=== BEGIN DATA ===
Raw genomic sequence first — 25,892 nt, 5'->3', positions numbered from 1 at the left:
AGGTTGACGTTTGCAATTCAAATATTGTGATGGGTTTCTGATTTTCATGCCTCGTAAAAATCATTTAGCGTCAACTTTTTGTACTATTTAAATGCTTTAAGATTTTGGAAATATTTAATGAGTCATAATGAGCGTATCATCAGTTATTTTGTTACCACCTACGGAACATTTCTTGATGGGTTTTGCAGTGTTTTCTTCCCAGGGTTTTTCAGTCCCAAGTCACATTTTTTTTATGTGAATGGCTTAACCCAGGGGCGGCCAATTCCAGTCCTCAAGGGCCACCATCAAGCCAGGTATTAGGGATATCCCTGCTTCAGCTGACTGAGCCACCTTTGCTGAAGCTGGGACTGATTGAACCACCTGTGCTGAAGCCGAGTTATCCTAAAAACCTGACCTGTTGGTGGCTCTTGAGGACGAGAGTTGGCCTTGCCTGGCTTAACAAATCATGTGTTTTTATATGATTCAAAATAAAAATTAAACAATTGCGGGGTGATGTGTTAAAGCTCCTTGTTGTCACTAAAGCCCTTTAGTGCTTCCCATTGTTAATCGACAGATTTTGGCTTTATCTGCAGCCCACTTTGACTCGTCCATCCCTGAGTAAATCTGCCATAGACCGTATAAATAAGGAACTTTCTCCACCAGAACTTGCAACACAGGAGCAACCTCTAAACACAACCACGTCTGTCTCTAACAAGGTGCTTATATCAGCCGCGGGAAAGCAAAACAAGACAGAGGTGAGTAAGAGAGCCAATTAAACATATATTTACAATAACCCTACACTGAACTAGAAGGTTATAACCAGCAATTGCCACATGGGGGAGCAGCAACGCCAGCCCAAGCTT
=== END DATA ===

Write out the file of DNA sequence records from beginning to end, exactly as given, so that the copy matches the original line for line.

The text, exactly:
Raw genomic sequence first — 25,892 nt, 5'->3', positions numbered from 1 at the left:
AGGTTGACGTTTGCAATTCAAATATTGTGATGGGTTTCTGATTTTCATGCCTCGTAAAAATCATTTAGCGTCAACTTTTTGTACTATTTAAATGCTTTAAGATTTTGGAAATATTTAATGAGTCATAATGAGCGTATCATCAGTTATTTTGTTACCACCTACGGAACATTTCTTGATGGGTTTTGCAGTGTTTTCTTCCCAGGGTTTTTCAGTCCCAAGTCACATTTTTTTTATGTGAATGGCTTAACCCAGGGGCGGCCAATTCCAGTCCTCAAGGGCCACCATCAAGCCAGGTATTAGGGATATCCCTGCTTCAGCTGACTGAGCCACCTTTGCTGAAGCTGGGACTGATTGAACCACCTGTGCTGAAGCCGAGTTATCCTAAAAACCTGACCTGTTGGTGGCTCTTGAGGACGAGAGTTGGCCTTGCCTGGCTTAACAAATCATGTGTTTTTATATGATTCAAAATAAAAATTAAACAATTGCGGGGTGATGTGTTAAAGCTCCTTGTTGTCACTAAAGCCCTTTAGTGCTTCCCATTGTTAATCGACAGATTTTGGCTTTATCTGCAGCCCACTTTGACTCGTCCATCCCTGAGTAAATCTGCCATAGACCGTATAAATAAGGAACTTTCTCCACCAGAACTTGCAACACAGGAGCAACCTCTAAACACAACCACGTCTGTCTCTAACAAGGTGCTTATATCAGCCGCGGGAAAGCAAAACAAGACAGAGGTGAGTAAGAGAGCCAATTAAACATATATTTACAATAACCCTACACTGAACTAGAAGGTTATAACCAGCAATTGCCACATGGGGGAGCAGCAACGCCAGCCCAAGCTT